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Mothers Union – helping to realise their potential

It’s never too late to realise your true potential and make a difference.  Windmills teamed up with the Mothers’ Union to have no regrets on Sunday.




Those individuals who sit on our model of the ‘weekenders’ (those on Saturday and Sunday in the week of their life – 60+) are a fast growing community.  By 2030, 70% of the population of cities such as Liverpool will be 70 or over, many of whom will have acute medical problems, potentially costing the tax payer billions of pounds across the UK.  Helping the elderly population lead more active, connected, purposeful and independent lives has major social, economic, and well-being benefits.

Windmills is proud of its unique involvement and contribution across the age spectrum, from primary pupils to pensioners, 4 to 94 year olds and beyond.  So when we were asked by the Mothers Union to deliver a No Regrets programme in a local village hall, we jumped at the chance. 


The programme, like many of our sessions for people a quarter of the age, focussed on lifelong career learning topics, including celebrating skills, exploring roles, connecting with others, giving something back and releasing potential.  The No Regrets on Sunday resources and book were used as the basis of this programme – click here to find out more. Activities were designed to stimulate discussion among peers, raise aspirations of what can still be achieved in life and agree personal action plans for the future.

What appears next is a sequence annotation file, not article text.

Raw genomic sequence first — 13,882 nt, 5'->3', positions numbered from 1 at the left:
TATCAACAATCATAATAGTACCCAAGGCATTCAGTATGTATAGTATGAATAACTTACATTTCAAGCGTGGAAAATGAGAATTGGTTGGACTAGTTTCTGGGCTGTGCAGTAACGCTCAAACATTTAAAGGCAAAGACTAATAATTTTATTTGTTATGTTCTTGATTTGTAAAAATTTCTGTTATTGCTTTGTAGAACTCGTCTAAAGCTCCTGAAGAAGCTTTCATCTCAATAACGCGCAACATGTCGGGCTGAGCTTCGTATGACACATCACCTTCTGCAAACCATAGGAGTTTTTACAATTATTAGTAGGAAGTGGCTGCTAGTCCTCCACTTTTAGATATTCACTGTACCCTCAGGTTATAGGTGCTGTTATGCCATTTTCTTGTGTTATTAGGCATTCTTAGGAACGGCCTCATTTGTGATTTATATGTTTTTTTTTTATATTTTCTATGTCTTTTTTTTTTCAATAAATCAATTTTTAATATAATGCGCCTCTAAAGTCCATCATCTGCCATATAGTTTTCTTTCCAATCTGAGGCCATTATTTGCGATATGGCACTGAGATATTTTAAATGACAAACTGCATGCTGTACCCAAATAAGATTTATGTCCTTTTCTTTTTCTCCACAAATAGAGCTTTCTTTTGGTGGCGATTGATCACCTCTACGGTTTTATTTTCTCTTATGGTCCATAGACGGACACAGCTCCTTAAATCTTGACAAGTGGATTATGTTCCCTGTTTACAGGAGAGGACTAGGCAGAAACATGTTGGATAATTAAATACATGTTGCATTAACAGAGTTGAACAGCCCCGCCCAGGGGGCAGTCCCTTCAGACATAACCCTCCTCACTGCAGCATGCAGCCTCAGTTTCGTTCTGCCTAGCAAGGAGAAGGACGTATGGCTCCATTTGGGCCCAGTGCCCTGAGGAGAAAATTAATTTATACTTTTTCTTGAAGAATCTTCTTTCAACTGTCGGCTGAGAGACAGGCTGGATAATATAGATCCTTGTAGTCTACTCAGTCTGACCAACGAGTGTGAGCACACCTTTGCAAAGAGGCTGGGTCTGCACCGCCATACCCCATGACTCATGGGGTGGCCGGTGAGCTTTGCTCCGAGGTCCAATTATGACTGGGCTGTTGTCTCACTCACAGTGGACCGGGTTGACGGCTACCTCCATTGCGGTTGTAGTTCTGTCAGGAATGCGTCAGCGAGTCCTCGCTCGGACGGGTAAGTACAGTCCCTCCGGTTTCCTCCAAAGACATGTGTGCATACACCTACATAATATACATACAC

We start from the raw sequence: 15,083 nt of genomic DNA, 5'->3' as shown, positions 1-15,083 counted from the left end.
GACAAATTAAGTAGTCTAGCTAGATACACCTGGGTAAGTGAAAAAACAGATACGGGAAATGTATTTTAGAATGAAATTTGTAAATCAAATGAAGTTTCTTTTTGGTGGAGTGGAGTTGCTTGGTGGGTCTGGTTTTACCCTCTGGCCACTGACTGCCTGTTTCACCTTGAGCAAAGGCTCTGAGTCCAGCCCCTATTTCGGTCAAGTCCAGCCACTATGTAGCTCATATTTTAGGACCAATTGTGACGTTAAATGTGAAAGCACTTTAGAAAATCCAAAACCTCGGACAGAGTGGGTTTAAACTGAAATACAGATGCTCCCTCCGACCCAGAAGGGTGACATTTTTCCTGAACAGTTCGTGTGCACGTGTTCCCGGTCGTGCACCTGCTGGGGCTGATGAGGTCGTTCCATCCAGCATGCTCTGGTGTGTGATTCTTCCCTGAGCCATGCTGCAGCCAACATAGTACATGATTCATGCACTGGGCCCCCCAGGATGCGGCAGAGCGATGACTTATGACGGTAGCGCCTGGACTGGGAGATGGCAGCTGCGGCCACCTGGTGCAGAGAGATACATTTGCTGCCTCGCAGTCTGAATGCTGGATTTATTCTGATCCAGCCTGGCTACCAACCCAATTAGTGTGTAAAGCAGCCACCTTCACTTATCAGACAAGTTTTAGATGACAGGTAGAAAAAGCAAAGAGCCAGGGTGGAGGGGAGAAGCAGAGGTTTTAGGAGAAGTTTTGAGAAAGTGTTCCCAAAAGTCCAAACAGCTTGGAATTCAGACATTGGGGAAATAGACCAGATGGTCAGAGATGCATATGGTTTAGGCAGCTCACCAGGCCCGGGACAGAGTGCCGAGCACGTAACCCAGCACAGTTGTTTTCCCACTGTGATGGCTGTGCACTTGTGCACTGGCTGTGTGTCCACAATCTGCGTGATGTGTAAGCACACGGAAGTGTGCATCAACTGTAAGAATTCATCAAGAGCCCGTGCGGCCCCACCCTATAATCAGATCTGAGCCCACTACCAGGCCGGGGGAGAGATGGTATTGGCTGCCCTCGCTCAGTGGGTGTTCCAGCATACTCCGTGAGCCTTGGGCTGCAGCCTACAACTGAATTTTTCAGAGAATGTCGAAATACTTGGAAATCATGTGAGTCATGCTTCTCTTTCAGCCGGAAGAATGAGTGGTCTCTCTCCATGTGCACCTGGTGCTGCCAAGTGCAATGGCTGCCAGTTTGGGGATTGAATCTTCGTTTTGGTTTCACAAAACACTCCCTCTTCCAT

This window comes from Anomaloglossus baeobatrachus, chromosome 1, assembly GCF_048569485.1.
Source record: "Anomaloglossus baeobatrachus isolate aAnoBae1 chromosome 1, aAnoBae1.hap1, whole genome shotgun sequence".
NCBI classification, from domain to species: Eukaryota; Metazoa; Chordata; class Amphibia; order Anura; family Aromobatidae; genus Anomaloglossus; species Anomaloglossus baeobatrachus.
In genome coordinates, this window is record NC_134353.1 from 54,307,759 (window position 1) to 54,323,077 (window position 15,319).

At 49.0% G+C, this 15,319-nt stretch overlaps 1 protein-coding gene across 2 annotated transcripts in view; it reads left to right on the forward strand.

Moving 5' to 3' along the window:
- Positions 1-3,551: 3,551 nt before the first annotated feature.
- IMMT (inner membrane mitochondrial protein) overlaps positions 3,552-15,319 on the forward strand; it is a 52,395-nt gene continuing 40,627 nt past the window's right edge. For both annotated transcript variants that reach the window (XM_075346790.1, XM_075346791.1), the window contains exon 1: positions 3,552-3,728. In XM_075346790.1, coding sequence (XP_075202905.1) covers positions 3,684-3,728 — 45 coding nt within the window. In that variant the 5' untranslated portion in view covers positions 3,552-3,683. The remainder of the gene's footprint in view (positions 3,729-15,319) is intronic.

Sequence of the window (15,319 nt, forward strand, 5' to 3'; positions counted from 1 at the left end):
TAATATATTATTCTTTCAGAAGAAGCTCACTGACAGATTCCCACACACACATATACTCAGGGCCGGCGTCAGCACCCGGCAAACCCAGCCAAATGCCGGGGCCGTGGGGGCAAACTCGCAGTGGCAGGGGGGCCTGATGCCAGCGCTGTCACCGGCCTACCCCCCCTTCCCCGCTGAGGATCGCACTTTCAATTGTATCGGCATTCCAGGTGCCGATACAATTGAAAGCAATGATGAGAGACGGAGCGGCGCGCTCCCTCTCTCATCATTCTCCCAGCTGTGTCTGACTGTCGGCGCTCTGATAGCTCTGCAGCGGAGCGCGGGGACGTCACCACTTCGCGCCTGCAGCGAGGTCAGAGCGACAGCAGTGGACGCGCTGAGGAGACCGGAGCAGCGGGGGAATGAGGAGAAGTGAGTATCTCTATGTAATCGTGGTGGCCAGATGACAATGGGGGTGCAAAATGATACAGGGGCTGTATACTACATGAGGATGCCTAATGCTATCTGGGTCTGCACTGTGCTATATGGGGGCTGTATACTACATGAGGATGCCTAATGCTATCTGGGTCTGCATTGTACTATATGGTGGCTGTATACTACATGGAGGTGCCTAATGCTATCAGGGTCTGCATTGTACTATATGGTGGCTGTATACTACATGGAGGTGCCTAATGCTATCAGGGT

25 members of the Mothers Union engaged in the process, each gaining a different insight into both their own lives and those around them.  Many had lost loved ones and realised the importance of ‘giving something back’ in small ways to regain a sense of purpose and meaning each day.   Outcomes gained from the process included spending more time with grandchildren, helping out at the luncheon club and volunteering in the local primary school to help children with reading and music.  Other learning and playing actions included enrolling with the University of the Third Age, starting a walking group, joining a bridge club and buying a season ticket for the orchestra.

The most powerful exercise for this group was undoubtedly “What roles do you play?”  While each member had the role of ‘mother’ in common, the role of ‘mother-in-law’ provoked considerable conversation and debate!  Some roles in life we inherit such as child, brother, sister, grandchild.   Others we have control over and can change over time, such as, student, worker, manger, friend, volunteer.   But some are given to us later on in life, and they may change the dynamics of existing roles and relationships as result.